Talking about invasive plants a serious subject. As gardeners in my home state of Minnesota know, purple loosestrife can be a horrific problem to native plant and animal species in waterways. The same goes for folks in the South who have seen kudzu smother acre after acre. Invasive plants cause harm to our environments and expense as we try to repair that harm.
Unfortunately, invasive plants (as with many things in gardening) aren’t always so easy to deal with. From time to time I receive angry comments from readers because we’ve highlighted an invasive plant. And that’s where things get a little tricky.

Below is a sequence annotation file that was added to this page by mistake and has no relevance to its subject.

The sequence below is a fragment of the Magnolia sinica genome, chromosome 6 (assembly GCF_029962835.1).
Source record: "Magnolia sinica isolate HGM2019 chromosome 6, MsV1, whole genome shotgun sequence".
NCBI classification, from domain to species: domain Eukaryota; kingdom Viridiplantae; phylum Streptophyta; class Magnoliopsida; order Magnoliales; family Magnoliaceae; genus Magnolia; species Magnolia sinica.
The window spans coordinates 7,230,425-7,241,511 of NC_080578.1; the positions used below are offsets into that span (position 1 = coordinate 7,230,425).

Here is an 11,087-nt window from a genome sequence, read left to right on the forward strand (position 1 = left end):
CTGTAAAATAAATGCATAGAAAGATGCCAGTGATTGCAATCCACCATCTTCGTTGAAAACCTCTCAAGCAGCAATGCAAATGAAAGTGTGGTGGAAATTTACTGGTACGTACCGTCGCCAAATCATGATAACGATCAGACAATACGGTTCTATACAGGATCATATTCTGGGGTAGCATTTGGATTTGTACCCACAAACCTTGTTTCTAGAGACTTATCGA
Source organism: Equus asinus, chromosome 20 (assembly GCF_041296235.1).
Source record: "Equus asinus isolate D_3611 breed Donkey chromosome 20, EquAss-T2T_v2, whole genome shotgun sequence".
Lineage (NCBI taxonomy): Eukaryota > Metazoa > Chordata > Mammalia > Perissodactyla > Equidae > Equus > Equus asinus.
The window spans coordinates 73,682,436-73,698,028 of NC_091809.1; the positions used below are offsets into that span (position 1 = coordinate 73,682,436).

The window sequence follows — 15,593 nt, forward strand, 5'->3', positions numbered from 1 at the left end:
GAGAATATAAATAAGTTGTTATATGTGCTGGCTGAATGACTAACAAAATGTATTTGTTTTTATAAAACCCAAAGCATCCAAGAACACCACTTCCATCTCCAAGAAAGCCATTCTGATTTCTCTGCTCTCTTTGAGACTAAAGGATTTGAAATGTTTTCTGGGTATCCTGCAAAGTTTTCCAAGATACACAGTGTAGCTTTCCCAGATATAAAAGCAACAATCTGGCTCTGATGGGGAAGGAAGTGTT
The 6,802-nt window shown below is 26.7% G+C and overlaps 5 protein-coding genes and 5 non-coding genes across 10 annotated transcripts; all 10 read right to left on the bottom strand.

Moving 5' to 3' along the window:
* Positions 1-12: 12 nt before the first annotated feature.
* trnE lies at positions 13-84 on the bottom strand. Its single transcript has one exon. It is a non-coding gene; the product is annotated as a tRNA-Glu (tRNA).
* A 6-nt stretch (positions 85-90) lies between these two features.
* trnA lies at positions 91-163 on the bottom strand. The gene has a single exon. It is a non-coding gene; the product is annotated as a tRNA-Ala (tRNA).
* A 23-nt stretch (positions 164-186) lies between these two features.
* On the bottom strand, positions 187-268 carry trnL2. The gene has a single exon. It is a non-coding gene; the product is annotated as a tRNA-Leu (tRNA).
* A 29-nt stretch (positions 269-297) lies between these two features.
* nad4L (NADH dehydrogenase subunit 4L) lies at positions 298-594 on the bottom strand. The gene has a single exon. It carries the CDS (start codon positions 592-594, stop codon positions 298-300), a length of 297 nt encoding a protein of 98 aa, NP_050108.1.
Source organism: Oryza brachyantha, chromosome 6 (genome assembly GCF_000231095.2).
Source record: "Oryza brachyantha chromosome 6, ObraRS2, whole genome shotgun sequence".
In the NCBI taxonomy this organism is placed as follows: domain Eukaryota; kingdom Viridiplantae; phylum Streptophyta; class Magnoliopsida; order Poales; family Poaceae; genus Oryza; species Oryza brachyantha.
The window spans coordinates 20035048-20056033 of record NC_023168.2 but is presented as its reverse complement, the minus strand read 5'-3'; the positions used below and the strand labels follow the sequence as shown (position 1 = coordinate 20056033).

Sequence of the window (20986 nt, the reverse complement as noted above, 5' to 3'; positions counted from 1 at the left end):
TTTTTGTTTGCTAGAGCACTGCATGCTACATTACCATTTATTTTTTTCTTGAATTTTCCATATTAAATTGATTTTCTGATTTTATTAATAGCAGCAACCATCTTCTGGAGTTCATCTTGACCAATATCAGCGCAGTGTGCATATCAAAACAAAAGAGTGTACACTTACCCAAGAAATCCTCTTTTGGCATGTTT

It seems a bit extreme to position ourselves and not write about any invasive plant that shows invasive tendencies, though that would mean no more burning bush (a problem in Connecticut), butterfly bush (Oregon), mimosa (Georgia), Norway maple (Connecticut), perennial sweet pea (Oregon), and wisteria (Georgia), among others (including lantana, for our Australian readers).
So instead, we do our best to make note that a plant may be invasive in some areas and to suggest you check with your local authorities about whether a particular plant is a good choice for your area (especially since lists are updated regularly).
What do you think? Would you like to see more emphasis put on the fact that some of the common garden plants we know and love may be aggressive invaders in other regions?
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